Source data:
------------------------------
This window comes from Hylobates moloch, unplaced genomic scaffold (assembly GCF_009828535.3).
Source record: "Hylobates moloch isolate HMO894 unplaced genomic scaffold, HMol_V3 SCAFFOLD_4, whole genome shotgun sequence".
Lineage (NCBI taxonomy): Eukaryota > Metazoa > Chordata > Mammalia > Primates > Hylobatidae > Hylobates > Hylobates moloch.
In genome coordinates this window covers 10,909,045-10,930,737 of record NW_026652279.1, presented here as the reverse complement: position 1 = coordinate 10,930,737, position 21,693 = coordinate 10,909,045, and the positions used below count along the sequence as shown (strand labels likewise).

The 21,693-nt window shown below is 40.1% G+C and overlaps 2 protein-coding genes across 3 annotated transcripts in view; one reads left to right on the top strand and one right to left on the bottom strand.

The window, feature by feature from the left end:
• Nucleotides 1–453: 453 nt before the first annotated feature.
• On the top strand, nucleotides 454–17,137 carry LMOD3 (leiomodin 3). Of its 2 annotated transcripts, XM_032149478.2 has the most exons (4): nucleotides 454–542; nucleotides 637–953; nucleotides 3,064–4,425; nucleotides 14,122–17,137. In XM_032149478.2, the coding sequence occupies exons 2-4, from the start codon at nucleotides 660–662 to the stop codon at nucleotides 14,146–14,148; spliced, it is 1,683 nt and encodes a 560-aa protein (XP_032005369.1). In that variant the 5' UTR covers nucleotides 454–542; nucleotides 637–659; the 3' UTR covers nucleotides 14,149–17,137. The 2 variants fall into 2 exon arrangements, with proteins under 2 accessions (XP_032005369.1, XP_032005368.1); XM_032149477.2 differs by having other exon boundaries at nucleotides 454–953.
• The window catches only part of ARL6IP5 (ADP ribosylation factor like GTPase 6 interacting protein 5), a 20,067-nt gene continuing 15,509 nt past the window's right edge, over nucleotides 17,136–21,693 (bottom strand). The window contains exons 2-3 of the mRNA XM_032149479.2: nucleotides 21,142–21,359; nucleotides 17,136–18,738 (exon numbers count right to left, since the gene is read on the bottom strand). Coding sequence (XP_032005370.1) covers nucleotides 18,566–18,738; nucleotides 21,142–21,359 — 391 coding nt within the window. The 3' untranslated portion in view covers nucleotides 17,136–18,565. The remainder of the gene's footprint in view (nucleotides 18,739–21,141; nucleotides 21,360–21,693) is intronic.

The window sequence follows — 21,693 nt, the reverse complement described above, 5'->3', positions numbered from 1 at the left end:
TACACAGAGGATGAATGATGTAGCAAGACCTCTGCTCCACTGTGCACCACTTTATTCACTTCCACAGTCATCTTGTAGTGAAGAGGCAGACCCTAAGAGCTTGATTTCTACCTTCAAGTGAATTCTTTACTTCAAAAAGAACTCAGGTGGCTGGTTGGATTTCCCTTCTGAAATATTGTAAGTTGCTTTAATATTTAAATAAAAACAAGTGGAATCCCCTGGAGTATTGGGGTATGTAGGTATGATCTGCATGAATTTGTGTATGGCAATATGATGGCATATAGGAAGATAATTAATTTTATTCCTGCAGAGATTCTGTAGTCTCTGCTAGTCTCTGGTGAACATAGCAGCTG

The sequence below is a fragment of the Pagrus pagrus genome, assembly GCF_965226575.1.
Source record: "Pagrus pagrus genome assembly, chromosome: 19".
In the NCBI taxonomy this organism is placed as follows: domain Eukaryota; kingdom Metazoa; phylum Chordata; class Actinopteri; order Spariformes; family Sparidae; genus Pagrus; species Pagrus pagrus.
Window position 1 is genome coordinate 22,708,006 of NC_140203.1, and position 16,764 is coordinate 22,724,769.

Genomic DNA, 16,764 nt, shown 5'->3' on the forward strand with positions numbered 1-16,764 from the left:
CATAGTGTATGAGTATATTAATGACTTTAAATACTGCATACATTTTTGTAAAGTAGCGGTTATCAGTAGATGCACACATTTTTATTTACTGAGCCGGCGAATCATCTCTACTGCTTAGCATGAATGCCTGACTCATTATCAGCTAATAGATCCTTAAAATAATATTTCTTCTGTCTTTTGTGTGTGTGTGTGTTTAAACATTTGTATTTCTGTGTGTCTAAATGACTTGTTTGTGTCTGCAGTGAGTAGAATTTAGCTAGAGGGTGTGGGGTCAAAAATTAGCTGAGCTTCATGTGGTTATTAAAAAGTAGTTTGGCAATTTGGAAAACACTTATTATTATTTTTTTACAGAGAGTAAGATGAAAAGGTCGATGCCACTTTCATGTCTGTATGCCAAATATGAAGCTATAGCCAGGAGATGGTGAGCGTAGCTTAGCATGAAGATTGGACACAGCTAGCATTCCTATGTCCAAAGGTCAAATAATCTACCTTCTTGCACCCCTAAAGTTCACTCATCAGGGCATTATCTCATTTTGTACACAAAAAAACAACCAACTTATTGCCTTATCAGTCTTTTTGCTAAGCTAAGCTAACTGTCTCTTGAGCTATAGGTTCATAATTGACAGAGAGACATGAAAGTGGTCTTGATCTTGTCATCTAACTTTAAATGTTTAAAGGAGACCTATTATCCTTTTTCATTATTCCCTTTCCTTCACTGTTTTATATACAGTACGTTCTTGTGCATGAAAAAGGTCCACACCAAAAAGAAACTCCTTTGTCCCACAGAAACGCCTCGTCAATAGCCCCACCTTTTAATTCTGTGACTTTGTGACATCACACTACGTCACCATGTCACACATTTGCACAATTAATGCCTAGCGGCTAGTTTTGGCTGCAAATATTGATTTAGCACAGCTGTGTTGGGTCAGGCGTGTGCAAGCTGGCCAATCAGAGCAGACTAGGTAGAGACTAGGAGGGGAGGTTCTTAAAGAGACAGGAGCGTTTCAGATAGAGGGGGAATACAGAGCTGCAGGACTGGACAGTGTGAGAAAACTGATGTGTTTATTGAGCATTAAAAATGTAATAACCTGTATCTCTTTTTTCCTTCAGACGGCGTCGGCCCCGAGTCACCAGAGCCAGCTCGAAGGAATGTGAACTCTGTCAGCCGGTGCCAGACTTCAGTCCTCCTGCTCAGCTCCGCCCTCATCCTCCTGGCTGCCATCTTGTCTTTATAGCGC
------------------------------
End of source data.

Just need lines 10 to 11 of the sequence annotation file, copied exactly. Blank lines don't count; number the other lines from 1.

The window sequence follows — 21,693 nt, the reverse complement described above, 5'->3', positions numbered from 1 at the left end:
TACACAGAGGATGAATGATGTAGCAAGACCTCTGCTCCACTGTGCACCACTTTATTCACTTCCACAGTCATCTTGTAGTGAAGAGGCAGACCCTAAGAGCTTGATTTCTACCTTCAAGTGAATTCTTTACTTCAAAAAGAACTCAGGTGGCTGGTTGGATTTCCCTTCTGAAATATTGTAAGTTGCTTTAATATTTAAATAAAAACAAGTGGAATCCCCTGGAGTATTGGGGTATGTAGGTATGATCTGCATGAATTTGTGTATGGCAATATGATGGCATATAGGAAGATAATTAATTTTATTCCTGCAGAGATTCTGTAGTCTCTGCTAGTCTCTGGTGAACATAGCAGCTG